Beleagured wine giant Southcorp has been hit with legal action by the Australian corporate regulator which alleges it failed to disclose its true financial situation in April 2002.

According to the Australian Securities and Investment Commission (ASIC), the country’s biggest winemaker knew the poor harvest in 2000 would affect profits in 2002 and 2003, but it failed to fully inform its shareholders.

ASIC said Southcorp had breached new disclosure rules – brought in after the collapse of Enron and Worldcom – by only telling selected analysts rather than the Stock Exchange.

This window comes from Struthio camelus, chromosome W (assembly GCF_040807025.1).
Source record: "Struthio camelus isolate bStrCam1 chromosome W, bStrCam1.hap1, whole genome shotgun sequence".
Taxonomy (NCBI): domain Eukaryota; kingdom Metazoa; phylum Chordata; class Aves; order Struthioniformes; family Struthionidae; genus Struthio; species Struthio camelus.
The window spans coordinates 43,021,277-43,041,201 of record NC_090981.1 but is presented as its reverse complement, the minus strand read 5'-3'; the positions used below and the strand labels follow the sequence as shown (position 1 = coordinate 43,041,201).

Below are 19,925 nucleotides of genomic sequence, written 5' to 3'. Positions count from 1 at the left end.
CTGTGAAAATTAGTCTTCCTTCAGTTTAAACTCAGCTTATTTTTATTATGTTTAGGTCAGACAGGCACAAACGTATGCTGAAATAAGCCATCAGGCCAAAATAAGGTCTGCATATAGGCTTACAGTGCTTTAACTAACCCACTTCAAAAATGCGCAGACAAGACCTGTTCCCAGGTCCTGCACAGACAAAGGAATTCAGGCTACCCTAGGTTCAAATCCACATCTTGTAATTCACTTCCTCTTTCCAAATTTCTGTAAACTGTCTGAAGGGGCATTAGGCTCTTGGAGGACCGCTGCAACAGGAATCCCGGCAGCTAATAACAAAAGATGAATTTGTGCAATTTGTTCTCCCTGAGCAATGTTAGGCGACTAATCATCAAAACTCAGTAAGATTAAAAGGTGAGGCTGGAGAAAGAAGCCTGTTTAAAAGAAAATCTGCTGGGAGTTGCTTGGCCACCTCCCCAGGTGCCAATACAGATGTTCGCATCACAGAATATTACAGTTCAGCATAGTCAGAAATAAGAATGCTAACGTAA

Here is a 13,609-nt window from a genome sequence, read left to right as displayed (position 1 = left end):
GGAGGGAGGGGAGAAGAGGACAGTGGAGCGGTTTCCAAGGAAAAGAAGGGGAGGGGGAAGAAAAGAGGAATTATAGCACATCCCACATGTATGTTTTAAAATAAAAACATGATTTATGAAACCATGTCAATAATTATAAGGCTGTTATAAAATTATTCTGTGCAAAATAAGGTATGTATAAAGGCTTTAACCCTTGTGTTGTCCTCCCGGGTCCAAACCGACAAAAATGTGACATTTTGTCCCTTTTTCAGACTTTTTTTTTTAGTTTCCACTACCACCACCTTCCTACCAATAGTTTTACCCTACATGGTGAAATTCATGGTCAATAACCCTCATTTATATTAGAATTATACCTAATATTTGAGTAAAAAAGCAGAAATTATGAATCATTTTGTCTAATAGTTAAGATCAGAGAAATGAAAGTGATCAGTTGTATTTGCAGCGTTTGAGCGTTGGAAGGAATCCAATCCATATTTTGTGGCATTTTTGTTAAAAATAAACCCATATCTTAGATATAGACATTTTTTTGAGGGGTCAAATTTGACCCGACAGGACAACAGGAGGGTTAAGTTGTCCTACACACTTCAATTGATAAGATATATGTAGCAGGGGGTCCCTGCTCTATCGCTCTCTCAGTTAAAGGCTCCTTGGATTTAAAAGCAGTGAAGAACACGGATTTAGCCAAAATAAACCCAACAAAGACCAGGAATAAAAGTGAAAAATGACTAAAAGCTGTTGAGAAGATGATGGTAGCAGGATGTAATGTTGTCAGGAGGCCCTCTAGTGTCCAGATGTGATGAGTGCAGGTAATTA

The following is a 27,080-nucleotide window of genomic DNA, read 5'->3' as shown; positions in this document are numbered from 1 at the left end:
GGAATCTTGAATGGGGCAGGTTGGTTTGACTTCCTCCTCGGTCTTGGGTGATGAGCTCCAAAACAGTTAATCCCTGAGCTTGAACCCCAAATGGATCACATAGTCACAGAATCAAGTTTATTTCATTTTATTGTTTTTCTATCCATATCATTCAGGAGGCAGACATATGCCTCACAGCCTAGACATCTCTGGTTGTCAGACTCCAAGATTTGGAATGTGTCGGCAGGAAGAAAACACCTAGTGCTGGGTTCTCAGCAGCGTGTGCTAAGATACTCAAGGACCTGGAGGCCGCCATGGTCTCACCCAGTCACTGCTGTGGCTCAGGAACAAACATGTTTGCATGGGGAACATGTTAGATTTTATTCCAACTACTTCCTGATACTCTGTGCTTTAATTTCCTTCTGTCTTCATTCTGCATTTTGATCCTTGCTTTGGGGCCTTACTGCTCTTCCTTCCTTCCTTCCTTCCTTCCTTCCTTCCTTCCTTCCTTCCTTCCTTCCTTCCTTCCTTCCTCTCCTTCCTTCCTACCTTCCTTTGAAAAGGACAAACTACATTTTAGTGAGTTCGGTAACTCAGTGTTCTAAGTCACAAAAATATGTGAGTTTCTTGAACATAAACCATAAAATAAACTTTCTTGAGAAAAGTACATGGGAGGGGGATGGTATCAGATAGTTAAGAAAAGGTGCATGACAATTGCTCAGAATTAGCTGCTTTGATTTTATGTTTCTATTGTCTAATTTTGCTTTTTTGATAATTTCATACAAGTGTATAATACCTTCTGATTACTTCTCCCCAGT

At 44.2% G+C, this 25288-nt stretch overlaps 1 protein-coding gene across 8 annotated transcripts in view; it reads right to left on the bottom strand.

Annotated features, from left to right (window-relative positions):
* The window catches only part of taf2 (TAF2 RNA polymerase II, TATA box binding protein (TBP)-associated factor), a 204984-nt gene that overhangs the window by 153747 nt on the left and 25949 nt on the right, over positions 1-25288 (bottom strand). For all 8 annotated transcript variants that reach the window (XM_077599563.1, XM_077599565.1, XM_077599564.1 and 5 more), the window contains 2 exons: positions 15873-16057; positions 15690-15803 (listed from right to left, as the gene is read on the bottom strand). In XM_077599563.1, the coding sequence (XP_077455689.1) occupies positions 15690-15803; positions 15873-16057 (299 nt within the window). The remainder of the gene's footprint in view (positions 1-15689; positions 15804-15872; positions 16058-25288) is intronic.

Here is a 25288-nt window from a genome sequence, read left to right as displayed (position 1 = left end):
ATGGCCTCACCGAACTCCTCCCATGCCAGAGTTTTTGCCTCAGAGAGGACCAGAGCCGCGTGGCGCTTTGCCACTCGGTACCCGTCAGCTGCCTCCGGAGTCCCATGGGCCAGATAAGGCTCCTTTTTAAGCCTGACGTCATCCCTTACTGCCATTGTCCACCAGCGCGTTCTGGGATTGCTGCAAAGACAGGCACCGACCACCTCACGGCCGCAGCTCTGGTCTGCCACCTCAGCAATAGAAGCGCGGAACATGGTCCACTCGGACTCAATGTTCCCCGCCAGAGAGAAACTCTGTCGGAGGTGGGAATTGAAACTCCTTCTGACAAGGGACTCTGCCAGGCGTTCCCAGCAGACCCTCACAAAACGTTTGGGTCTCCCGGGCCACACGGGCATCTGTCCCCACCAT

The legal action relates to an email sent by then corporate affairs manager Glen Cunningham to selected analysts, detailing the effects of a bad 2000 harvest. According to ASIC, all shareholders should have been told the news.

If found guilty the company could face fines of up to AUS$200,000 (US$120,000). This is the first case to be brought under the new rules. ASIC chairman David Knott told Australian journalists the lawsuit is against the company, not existing or former officers of the company.

The news came a day after Southcorp reported a 97% fall in profits for the six months to December 2002.

In a statement the winemaker said it would ‘strenuously defend its position.’

Written by Adam Lechmere, and agencies27 February 2003